This is the second book I read in the Fraud and Miracle trilogy, and its inclusion there is sure to put readers on their guard. But that is the beauty of it. You know something is going on, and you might even suspect what (although not, perhaps, in detail) but you can’t help but eagerly keep reading and follow the story, enmeshed in the same web of illusion and deceit that traps the main character, Ben.

The story is written in the third person and follows the point of view of Ben, the protagonist. He is a somewhat socially awkward young accountant who leads a modest life in London, who is not precisely streetwise, and who feels more at ease playing games in online communities than interacting socially in person. He is obsessed with numbers (in real life, I wondered if somebody with similar personality traits might fit into the very mild range of autistic spectrum disorder. He acknowledges that he is bad at reading people’s emotions and expressions, he is anxious in social situations and functions by imitating other people’s behaviour, he displays obsessive personality traits…) and does not believe in luck and chance. He is convinced that random events (like lottery or games of chance results) follow a pattern and he is determined to find it. He gets a bit lottery win (£64 million), and although he does not value money per se (at least at the beginning of the story), he decides to treat himself travelling to New York. Everything seems to change from that moment on, he makes a new friend (the glamorous and charming Mirco) and meets the girl of his dreams, Wendy.

The third person point of view suits the story perfectly. On the one hand, we follow Ben’s point of view and his thought processes. We are aware of his misgivings and doubts. He does not believe in luck, after all, and he cannot accept that all these good things are happening to him, especially as they seem to coincide with his lottery win. At the same time, the third person gives us enough distance to observe and judge Ben’s own behaviour (that does not always fit his self-proclaimed intentions and opinions) and also that of those around him. There are things that seem too good to be true, there are warnings offered by random people, there are strange behaviours (both, Mirco and Wendy, blow hot and cold at times), and there are the suspiciousness and rivalry between his new friends. We warm up to his naiveté and to his child-like wonder and enjoyment at the fabulous new life that falls on his lap, but we cannot help but chide him at times for being so easy to manipulate.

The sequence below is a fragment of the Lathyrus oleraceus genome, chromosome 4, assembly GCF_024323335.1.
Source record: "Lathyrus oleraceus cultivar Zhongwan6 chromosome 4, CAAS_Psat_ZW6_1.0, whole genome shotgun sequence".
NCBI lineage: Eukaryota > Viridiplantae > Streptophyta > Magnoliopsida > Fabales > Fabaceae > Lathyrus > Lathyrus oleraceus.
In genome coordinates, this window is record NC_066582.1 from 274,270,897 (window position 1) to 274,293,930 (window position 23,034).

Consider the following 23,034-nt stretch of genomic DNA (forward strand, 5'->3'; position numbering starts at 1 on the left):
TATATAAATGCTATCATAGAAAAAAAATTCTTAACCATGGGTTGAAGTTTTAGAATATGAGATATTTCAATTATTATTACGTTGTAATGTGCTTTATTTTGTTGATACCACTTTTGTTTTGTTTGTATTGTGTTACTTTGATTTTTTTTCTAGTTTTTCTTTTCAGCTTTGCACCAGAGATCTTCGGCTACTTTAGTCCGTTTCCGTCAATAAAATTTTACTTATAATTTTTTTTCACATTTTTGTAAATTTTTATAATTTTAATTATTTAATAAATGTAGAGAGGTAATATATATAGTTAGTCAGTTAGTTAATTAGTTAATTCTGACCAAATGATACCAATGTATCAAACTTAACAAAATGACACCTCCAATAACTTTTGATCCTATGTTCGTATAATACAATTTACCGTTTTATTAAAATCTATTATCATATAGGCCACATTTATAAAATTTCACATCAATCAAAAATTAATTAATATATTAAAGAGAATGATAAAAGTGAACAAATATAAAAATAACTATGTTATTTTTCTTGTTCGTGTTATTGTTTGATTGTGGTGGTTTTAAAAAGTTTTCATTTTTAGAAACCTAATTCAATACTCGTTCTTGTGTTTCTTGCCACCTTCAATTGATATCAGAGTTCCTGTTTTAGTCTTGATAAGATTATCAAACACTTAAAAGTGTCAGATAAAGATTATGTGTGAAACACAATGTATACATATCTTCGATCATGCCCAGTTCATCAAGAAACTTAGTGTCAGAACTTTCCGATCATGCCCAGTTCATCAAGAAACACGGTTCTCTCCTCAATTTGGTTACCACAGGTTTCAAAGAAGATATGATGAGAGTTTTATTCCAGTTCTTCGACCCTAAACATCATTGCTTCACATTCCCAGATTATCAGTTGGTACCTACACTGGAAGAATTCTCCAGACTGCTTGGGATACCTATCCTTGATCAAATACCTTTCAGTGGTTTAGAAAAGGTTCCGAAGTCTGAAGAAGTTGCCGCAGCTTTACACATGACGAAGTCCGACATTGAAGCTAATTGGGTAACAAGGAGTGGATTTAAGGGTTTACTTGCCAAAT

The author reflects perfectly the process Ben goes through in his reading. Mirco keeps telling him that he should forget about methods and just “feel” the game, and despite his attachment to his theories, there is something in him that desperately wants to believe in miracles, in good luck, and, most of all, wants to believe that he deserves everything he gets: the money, the friendship, and the love. This is a book about con artists and the book implements their technique to perfection. Con-games are a big favourite of mine, and I love how well the book is designed, and how it treats its readers to a peep behind the scenes of the big players, while at the same time making them play the part of the victim. Yes, we might be shouting at Ben and telling him not to be so gullible, but what would we do in his place? Wouldn’t we just want it to be true too?

The story takes place in glamorous locations and it revolves around the world of high-stakes gambling, night-clubs, and big spenders. It might be particularly interesting to those who love casinos and betting, but that is only one aspect of the book. It can be read independently from the first book in the series, and although there are tense and emotionally difficult moments, there are no violence or extreme behaviours. And the ending… You might be more or less surprised by the big reveal, but the actual ending is likely to leave you with a smile on your face.